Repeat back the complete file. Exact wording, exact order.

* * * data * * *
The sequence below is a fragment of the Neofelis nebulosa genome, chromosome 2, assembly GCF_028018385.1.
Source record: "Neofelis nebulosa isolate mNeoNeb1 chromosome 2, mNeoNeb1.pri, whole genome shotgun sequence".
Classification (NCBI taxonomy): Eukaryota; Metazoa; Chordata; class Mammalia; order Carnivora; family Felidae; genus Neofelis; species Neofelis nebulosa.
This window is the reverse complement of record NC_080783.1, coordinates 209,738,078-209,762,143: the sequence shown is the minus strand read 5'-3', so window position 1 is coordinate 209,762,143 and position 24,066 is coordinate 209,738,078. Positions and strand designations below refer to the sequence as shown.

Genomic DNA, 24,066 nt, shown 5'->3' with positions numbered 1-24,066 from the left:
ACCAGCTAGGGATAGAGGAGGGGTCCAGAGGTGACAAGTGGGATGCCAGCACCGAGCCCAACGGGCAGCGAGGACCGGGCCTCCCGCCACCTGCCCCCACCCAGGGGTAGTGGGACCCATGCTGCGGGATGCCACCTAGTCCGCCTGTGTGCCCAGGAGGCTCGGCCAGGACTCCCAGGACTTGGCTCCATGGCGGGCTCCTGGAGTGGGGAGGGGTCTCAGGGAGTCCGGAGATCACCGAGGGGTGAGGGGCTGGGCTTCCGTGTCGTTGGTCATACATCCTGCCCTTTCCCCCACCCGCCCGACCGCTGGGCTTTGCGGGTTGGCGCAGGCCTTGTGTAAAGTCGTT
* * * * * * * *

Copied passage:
The sequence below is a fragment of the Neofelis nebulosa genome, chromosome 2, assembly GCF_028018385.1.
Source record: "Neofelis nebulosa isolate mNeoNeb1 chromosome 2, mNeoNeb1.pri, whole genome shotgun sequence".
Classification (NCBI taxonomy): Eukaryota; Metazoa; Chordata; class Mammalia; order Carnivora; family Felidae; genus Neofelis; species Neofelis nebulosa.
This window is the reverse complement of record NC_080783.1, coordinates 209,738,078-209,762,143: the sequence shown is the minus strand read 5'-3', so window position 1 is coordinate 209,762,143 and position 24,066 is coordinate 209,738,078. Positions and strand designations below refer to the sequence as shown.

Genomic DNA, 24,066 nt, shown 5'->3' with positions numbered 1-24,066 from the left:
ACCAGCTAGGGATAGAGGAGGGGTCCAGAGGTGACAAGTGGGATGCCAGCACCGAGCCCAACGGGCAGCGAGGACCGGGCCTCCCGCCACCTGCCCCCACCCAGGGGTAGTGGGACCCATGCTGCGGGATGCCACCTAGTCCGCCTGTGTGCCCAGGAGGCTCGGCCAGGACTCCCAGGACTTGGCTCCATGGCGGGCTCCTGGAGTGGGGAGGGGTCTCAGGGAGTCCGGAGATCACCGAGGGGTGAGGGGCTGGGCTTCCGTGTCGTTGGTCATACATCCTGCCCTTTCCCCCACCCGCCCGACCGCTGGGCTTTGCGGGTTGGCGCAGGCCTTGTGTAAAGTCGTT